Money-saving veg crops to grow

Growing vegetables from seed can make a limited budget go a long way. Some crops, such as maincrop potatoes and onions are fairly cheap to buy in shops, so growing your own might not save you a lot of money. But runner bean, cherry tomato and courgette plants are extremely productive, so you’ll harvest generous amounts from a smallish space. Salad leaf seeds are another good investment, as they grow fast and give useful crops from the tiniest patch, or a container.


Early and late crops are another good bet, as they crop when fresh veg and salads are at their priciest in the shops. ‘Exotic’ or unsusual crops, such as mangetout peas, celeriac, golden courgettes or yellow tomatoes are expensive to buy, but easy to grow from seed. Although crops such as peppers, chillies and aubergines do best in a greenhouse, they’ll grow well in tubs on a sunny, sheltered patio.

Learn more about growing four money-saving veg crops, below.

Swiss chard

This trendy veg is a great bet as you can rarely buy it in the shops. cook the leaves like spinach and eat the braised stalks with cheese sauce. Seeds are cheap and it’s a foolproof crop that’s highly productive in a small space. Sow from spring until late summer. Summer-sown plants will give a second crop the following spring.



This delicious, versatile, bulbous-rooted veg tastes a lot like celery. Try it grated raw in salads, cubed and roasted, mashed or added to casseroles. You’ll find there are lots of seeds in the packet and that it’s not difficult to grow, although it needs rich soil and regular watering. These tasty roots can cost around £1 each in the shops.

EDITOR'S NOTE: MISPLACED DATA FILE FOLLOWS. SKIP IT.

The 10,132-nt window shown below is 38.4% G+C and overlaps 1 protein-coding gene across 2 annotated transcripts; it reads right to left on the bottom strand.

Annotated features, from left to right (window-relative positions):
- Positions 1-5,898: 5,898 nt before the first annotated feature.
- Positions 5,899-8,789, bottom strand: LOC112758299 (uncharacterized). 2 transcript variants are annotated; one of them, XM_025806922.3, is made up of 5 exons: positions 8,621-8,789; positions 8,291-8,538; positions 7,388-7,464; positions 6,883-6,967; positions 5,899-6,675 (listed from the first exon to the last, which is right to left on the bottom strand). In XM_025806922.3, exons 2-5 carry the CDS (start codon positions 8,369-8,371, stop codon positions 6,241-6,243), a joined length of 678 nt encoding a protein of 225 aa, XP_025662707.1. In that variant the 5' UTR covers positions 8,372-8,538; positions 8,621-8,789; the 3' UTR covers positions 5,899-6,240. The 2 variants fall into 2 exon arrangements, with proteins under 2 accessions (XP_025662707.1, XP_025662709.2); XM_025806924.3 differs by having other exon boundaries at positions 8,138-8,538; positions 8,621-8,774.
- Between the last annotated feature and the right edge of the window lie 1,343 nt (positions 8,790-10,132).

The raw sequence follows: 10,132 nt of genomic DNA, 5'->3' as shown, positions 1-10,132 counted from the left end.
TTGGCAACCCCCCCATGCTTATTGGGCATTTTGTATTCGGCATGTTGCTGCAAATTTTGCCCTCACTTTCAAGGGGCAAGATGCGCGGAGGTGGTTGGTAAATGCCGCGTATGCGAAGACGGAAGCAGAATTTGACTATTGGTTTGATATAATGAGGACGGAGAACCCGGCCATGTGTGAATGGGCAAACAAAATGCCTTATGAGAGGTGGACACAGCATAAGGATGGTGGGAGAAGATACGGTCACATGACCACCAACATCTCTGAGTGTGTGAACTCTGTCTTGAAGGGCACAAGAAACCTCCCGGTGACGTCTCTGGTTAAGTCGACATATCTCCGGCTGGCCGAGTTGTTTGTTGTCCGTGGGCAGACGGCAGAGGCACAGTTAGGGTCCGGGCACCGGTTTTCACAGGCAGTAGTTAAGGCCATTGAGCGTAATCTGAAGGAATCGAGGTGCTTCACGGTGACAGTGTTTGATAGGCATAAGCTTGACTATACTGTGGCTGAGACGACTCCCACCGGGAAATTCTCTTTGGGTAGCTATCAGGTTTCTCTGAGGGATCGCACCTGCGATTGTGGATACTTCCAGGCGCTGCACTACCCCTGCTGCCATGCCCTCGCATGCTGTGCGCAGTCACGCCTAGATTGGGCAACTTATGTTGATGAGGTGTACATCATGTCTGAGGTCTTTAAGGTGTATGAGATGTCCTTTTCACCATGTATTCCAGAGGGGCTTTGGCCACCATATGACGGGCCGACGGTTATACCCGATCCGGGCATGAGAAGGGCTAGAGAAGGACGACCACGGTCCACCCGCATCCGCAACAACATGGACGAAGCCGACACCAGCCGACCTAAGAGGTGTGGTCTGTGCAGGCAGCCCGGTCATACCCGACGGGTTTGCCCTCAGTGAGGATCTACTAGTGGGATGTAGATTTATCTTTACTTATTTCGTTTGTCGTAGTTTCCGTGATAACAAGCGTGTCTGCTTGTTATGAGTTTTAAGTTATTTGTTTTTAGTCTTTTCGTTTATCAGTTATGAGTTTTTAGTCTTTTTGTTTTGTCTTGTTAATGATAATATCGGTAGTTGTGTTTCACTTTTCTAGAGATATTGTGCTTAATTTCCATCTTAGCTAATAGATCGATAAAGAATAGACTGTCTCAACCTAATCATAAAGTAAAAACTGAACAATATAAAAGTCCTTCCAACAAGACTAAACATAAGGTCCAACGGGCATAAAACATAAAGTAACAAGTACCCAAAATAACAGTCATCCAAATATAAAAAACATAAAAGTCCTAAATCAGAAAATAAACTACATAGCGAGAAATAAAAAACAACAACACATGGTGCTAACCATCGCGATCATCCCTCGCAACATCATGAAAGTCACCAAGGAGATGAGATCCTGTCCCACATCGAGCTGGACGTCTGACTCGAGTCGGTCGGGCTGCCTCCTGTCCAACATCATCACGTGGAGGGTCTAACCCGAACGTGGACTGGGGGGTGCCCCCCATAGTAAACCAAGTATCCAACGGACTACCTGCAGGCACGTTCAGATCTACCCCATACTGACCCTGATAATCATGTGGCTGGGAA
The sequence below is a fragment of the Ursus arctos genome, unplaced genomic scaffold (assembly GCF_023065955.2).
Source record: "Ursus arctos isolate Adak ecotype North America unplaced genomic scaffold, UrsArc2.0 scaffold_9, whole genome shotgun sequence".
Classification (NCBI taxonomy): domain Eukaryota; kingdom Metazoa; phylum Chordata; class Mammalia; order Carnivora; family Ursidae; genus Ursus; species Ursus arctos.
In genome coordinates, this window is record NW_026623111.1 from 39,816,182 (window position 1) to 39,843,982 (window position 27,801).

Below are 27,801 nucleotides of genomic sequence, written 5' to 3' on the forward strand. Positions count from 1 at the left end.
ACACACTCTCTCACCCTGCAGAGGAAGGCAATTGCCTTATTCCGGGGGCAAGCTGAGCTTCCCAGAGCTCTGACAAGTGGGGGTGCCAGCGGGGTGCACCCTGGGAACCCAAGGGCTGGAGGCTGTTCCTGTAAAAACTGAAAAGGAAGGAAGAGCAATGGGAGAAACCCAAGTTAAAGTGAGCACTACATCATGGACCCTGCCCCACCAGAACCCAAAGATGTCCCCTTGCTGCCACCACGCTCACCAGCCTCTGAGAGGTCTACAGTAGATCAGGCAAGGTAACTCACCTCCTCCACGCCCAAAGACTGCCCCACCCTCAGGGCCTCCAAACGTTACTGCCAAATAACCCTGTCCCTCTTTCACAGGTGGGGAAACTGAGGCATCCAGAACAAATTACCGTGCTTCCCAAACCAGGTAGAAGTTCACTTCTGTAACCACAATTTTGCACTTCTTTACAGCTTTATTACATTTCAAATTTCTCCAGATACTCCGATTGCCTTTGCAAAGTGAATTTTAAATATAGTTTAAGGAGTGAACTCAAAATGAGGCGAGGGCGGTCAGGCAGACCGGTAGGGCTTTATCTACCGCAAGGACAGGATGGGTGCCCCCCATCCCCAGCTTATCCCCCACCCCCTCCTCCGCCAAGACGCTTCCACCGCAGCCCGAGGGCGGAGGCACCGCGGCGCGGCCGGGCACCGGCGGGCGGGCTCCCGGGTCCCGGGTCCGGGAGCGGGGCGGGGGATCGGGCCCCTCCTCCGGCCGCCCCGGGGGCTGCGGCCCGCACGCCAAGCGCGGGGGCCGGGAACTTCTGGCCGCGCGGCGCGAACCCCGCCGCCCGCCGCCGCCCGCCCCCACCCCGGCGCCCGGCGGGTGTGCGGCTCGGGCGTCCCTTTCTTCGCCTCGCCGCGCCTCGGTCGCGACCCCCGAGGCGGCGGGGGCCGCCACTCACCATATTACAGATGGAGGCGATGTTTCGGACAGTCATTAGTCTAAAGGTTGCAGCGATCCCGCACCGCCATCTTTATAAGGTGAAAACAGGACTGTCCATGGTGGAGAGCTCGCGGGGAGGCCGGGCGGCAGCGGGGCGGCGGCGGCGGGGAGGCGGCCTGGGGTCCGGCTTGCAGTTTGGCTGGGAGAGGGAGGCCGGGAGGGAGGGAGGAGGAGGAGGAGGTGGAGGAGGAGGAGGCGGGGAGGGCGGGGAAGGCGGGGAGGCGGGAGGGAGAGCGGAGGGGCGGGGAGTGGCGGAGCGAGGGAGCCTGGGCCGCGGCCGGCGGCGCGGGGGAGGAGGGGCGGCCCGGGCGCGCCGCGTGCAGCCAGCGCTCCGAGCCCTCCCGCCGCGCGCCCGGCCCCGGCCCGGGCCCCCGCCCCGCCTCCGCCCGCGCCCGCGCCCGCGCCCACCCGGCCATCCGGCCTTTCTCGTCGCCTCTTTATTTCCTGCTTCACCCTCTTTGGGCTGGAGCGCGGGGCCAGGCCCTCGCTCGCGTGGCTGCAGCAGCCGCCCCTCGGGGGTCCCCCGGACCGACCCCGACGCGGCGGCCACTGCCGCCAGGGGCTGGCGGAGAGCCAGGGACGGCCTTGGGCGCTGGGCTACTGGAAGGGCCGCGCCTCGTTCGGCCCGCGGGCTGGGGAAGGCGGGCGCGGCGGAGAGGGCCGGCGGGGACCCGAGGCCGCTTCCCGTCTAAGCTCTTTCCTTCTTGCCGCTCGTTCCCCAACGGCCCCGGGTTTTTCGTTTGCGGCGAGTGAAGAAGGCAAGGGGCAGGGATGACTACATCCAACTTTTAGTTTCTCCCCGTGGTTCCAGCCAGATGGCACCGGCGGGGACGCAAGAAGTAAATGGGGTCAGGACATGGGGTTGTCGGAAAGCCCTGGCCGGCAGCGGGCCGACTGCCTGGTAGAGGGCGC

Mixed salad leaves

Never be without the makings of a thrifty side salad, sandwich or garnish. Sow seeds evenly all over the surface of a trough or tub of compost in a cool, semi-shady place. This crop is also good on windowsills indoors from autumn to spring. Snip leaves like mustard and cress when they are big enough.


Tuscan black kale

Although fashionable, this is not a vegetable you often see sold in the shops. use tender young leaves in salads, and cook the full-sized leaves by steaming or in a stir-fry. Make several sowings each season for a constant supply in summer, autumn and winter. Seeds are cheap and it’s easy to grow.


Save your own seed

Collect traditional non-F1 hybrid varieties, but only when they’re grown at least 250 yards away from other varieties of the same veg which might cross-pollinate them. Don’t save F1 hybrids: the resulting plants are too varied.

Save part-used packets of seed

Roll down the tops of the packets each time you use some, and store any left over at the end of the season. Keep packets in a glass jar with a sachet of silica gel in the salad drawer at the bottom of the fridge. Don’t bother saving parsnip seed – they need to be bought fresh each season.

Sow seeds thinly and evenly

Sow sparingly to make a packet of seeds go further. It also saves a lot of thinning out for direct-sown seeds, and means easier pricking-out when you sow in pots. Mix small seeds such as carrots with sand if it helps to sprinkle them thinly.


Share seeds with friends or neighbours

Give away or swap surplus veg seedlings among yourselves. This is ideal when each of you wants just a few plants of several varieties. Suggest the gardening club sets up a table so members can sell their spare plants. This helps to cover the cost of seed.